Many years ago, motel guests used to react with horror, feigned or otherwise, when it was suggested that the desk clerk might know which pay-per-view movies they had watched in the supposed privacy of their room.
Now, thanks to technology, you can be spied on in the comfort of your own home, according to a federal class action lawsuit that claims Hulu tells third parties what its subscribers are watching.
In their suit, six Hulu subscribers said the video site "repurposed" its browser cache so a marketing analyst service called KISSmetrics could store their private data, Courthouse News Service reported. The suit also claims Hulu shared their private viewing choices with Facebook, Google Analytics, and other online market research and advertising companies without their permission.
The suit claims Hulu viewers are entitled to coverage under the Video Privacy Protection Act (VPPA), which was passed in 1988 after a Washington, D.C., newspaper published a list of videos rented by Supreme Court nominee Robert Bork.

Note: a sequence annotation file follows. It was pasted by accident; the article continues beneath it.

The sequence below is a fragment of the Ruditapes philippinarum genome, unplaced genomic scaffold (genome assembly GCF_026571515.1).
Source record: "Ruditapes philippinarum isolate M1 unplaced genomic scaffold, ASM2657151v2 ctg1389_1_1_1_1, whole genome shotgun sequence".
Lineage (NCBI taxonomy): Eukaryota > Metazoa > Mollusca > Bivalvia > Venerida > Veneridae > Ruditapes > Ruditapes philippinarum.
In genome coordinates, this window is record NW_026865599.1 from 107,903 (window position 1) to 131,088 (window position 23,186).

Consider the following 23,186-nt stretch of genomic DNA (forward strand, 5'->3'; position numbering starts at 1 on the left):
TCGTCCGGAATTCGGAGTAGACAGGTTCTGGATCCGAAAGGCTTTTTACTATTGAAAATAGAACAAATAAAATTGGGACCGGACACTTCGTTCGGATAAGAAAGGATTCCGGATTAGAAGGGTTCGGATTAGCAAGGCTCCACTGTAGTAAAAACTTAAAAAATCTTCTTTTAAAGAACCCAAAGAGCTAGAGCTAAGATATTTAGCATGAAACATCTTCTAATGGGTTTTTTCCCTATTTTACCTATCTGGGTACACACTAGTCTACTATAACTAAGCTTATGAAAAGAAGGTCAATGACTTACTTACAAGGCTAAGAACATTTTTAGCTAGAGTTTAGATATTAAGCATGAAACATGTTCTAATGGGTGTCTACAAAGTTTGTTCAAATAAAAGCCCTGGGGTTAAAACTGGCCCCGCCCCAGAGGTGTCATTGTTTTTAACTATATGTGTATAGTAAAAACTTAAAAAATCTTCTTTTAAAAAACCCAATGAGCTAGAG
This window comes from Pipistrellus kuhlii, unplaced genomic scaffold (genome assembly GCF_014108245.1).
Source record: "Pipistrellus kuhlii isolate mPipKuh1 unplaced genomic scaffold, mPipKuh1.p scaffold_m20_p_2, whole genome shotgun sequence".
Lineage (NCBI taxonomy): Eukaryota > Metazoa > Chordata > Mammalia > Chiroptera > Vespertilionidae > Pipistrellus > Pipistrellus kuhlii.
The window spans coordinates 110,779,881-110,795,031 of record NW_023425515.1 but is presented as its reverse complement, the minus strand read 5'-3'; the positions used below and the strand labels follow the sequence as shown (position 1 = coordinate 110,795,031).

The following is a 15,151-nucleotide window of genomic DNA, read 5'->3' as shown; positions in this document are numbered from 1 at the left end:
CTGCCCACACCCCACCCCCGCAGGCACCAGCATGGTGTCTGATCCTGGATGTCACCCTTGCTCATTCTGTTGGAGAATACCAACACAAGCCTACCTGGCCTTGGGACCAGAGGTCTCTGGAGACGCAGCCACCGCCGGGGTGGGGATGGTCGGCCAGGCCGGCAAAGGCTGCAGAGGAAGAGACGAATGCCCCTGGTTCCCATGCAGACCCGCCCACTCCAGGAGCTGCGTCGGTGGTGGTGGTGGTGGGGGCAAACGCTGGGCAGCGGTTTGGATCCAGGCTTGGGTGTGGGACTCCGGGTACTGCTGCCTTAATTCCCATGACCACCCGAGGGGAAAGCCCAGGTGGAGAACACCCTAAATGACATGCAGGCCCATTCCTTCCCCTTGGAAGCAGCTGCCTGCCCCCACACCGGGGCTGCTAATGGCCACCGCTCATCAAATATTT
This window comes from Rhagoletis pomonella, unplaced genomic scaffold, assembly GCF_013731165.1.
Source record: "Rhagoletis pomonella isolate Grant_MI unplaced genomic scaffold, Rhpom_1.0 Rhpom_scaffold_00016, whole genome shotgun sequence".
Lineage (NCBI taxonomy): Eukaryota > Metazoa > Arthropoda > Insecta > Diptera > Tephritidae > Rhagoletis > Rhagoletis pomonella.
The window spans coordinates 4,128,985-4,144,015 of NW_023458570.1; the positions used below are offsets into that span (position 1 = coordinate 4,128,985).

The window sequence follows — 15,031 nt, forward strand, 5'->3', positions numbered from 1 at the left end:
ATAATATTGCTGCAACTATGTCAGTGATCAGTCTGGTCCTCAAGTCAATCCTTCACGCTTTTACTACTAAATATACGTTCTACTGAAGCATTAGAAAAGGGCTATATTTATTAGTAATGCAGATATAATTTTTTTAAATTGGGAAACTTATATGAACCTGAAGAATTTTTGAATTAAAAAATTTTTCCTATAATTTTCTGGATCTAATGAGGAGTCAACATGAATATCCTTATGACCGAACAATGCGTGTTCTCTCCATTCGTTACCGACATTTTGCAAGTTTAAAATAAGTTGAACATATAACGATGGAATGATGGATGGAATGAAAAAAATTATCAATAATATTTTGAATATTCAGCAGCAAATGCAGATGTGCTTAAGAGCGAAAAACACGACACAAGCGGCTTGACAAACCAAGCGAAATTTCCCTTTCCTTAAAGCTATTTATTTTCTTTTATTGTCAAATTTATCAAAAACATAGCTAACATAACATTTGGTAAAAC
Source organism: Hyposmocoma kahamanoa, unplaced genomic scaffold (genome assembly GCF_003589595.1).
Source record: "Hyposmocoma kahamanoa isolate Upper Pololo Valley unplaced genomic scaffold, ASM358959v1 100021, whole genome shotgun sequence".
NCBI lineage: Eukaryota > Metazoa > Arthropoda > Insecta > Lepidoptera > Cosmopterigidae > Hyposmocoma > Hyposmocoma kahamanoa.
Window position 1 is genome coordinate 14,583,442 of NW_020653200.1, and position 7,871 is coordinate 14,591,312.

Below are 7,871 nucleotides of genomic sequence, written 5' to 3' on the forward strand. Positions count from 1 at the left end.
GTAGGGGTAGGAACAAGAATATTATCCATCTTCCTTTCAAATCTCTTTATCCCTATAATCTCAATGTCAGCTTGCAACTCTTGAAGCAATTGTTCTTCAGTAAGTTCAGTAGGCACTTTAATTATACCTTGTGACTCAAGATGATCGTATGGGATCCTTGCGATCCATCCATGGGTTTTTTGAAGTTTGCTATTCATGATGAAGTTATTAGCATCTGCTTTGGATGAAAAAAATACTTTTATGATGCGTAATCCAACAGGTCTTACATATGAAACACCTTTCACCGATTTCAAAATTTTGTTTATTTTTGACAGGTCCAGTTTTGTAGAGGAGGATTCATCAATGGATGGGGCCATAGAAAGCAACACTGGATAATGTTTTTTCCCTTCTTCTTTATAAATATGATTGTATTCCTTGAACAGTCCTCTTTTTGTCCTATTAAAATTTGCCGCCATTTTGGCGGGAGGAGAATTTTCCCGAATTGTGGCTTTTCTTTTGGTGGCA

The list, by the way, showed that Bork's taste in movies was unremarkable. So why did the Washington City Paper publish it? Reporter Michael Dolan justified the action by noting that Bork himself opposed reading anything into the Constitution that the framers had not consciously put there and therefore should not claim any right to privacy not guaranteed him by explicit legislation, since there is no mention of privacy in the Constitution.
Bork's nomination was rejected by the Senate after a rousing speech by Sen. Ted Kennedy (D-Mass.) Bork famously responded: "There was not a line in that speech that was accurate."
Hulu claims that it is not covered by the VPPA, which applies to "video tape service providers." The streaming video service also notes that the litigants are not "customers" in the ordinary sense of the term, since they did not pay anything for using Hulu.
"Concluding, as plaintiffs suggest, that 'consumers' under the VPPA include those who merely visited hulu.com without the payment of any money would dramatically enlarge the category of 'consumers' regulated by the statute," an attorney for Hulu argued. "This would be akin to saying that anybody who walked into a video rental store and watched a few minutes of video on an overhead television set, even if they didn't rent any videos or become a member, would be a 'consumer' of that video store."
Hulu has also argued that the plaintiffs cannot prove injury and thus can't establish standing to sue.